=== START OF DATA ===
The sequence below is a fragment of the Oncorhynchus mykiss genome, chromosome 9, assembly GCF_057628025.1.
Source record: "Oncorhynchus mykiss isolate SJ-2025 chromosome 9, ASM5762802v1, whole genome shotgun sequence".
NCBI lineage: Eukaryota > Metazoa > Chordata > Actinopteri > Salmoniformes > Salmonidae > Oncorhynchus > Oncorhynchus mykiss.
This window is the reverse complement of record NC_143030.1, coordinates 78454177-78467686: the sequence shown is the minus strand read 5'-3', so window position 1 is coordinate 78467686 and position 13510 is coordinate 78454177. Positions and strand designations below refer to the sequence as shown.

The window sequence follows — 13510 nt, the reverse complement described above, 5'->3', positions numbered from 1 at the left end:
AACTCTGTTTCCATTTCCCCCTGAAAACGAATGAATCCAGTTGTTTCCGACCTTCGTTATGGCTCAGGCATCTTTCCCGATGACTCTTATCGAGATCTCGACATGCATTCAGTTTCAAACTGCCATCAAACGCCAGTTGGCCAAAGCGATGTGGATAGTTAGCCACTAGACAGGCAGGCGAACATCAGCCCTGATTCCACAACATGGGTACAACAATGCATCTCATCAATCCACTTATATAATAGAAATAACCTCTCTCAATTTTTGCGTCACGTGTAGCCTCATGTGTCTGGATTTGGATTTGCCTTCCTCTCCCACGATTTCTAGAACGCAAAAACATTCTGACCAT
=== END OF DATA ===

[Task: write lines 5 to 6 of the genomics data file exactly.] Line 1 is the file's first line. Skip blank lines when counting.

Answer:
The window sequence follows — 13510 nt, the reverse complement described above, 5'->3', positions numbered from 1 at the left end:
AACTCTGTTTCCATTTCCCCCTGAAAACGAATGAATCCAGTTGTTTCCGACCTTCGTTATGGCTCAGGCATCTTTCCCGATGACTCTTATCGAGATCTCGACATGCATTCAGTTTCAAACTGCCATCAAACGCCAGTTGGCCAAAGCGATGTGGATAGTTAGCCACTAGACAGGCAGGCGAACATCAGCCCTGATTCCACAACATGGGTACAACAATGCATCTCATCAATCCACTTATATAATAGAAATAACCTCTCTCAATTTTTGCGTCACGTGTAGCCTCATGTGTCTGGATTTGGATTTGCCTTCCTCTCCCACGATTTCTAGAACGCAAAAACATTCTGACCAT